Soybean exports, says Davis, have been steadily improving. Two-thousand and nine was a tremendous year. We started out strong and benefited from production problems in South America — they’re our biggest export competitor. It’s really early in the marketing year, so it’s difficult to make any strong statements about where we are compared with last year. We are somewhat slightly ahead of last year. In mid-September of last year, we had exported 19.8 million bushels. This year, we’ve exported 22 million bushels.”

Price trends show that in 2006-07, the marketing average price for U.S. soybeans was $6.43 per bushel. “Then, we had a large reduction in acreage and corn was that rising tide that lifted a lot of boats, on the row-crop side.”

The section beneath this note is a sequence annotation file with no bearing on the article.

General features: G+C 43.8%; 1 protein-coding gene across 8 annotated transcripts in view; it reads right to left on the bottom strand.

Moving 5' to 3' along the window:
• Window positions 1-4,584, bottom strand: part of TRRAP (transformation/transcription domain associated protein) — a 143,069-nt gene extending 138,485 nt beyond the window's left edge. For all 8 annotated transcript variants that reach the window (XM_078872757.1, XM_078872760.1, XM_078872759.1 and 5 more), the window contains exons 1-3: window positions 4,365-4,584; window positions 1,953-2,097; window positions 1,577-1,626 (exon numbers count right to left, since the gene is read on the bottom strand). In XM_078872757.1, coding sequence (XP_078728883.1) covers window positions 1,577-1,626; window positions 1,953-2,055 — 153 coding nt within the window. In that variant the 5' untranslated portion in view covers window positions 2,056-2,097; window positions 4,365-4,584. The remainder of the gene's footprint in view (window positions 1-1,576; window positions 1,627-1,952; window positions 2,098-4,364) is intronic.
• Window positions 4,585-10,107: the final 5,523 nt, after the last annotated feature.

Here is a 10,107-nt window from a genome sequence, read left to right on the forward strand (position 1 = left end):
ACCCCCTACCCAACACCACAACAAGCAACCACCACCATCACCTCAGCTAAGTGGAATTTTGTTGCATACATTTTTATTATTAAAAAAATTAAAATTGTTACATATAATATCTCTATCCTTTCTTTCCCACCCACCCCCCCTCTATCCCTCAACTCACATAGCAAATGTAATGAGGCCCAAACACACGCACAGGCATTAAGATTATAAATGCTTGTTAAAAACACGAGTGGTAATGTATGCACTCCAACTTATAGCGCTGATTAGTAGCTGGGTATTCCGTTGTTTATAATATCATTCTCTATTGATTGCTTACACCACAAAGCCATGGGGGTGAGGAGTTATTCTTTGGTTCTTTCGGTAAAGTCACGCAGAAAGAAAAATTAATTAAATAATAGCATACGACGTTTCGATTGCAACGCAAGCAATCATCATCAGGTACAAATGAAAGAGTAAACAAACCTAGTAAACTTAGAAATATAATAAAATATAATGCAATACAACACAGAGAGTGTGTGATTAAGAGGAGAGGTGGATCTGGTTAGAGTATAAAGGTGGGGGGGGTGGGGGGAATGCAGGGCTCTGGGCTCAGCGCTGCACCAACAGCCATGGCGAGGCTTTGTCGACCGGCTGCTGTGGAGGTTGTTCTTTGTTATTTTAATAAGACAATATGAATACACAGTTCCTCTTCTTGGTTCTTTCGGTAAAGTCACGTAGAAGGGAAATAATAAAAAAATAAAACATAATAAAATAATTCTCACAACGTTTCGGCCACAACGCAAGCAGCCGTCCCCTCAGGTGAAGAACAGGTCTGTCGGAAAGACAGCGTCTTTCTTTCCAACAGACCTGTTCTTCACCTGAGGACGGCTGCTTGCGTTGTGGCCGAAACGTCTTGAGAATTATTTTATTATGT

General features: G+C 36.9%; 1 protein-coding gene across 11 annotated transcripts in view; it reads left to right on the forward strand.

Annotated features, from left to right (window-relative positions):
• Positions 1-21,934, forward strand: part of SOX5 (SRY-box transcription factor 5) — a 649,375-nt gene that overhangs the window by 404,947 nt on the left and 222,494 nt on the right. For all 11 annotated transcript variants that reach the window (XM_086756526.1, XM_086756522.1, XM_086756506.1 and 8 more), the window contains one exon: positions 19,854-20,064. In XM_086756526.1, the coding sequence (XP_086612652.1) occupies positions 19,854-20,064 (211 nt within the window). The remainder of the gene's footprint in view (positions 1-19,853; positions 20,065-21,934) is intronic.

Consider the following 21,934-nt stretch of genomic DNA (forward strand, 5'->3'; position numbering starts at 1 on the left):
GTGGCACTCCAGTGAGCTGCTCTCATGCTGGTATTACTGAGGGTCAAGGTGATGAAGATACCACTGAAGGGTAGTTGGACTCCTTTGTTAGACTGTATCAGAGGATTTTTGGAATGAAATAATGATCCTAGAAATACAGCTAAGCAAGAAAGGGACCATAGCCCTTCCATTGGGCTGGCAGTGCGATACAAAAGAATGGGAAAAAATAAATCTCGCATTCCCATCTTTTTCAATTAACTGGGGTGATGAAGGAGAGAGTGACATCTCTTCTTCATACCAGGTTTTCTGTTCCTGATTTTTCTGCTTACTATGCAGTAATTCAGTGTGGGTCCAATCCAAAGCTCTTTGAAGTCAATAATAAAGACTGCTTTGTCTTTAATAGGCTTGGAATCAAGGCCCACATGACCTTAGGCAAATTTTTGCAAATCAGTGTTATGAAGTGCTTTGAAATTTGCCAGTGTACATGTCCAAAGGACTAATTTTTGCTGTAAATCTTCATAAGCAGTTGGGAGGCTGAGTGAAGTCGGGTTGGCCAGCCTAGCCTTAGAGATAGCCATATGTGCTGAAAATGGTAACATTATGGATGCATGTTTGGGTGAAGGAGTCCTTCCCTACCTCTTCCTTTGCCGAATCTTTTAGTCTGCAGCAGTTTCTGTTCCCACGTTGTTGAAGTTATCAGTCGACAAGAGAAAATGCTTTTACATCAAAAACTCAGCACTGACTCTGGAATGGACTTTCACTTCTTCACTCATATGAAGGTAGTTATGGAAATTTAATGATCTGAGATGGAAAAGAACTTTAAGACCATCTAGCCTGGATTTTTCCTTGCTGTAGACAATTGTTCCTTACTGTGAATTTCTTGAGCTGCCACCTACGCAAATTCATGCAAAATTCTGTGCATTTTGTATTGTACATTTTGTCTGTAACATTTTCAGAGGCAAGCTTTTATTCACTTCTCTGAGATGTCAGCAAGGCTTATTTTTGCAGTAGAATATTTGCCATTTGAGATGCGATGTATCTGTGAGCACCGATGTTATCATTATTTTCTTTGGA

The crop price has worked its way down from $10.10 per bushel, and USDA’s current estimate of average price for the 2010-11 marketing year is $9.15 to $10.65 per bushel. Uncertainty, says Davis, is still reigning in the soybean market.

In the mid to late-1990s, he says, the U.S. was drawing down stocks-to-use but the price wouldn’t budge. In 1995, Roundup Ready technology and no-till production systems arrived on the scene in South America, and Argentina and Brazil doubled their soybean acres.

“A lot of pastureland in Argentina and Brazil was converted to row crops due to economics. Soybeans were so much more profitable. Argentina went from producing 459 million bushels of soybeans to a little over two billion bushels, and Brazil went from 808 million bushels to 2.3 billion bushels.”

A lot of their production, he says, came from acreage that decimated their fed cattle sector.

On a world basis, says Davis, ending stocks are actually projected to be building through the end of the current marketing year. “Stocks are building in the U.S. and drawing down slightly in Argentina, Brazil and China.”

phollis@farmpress.com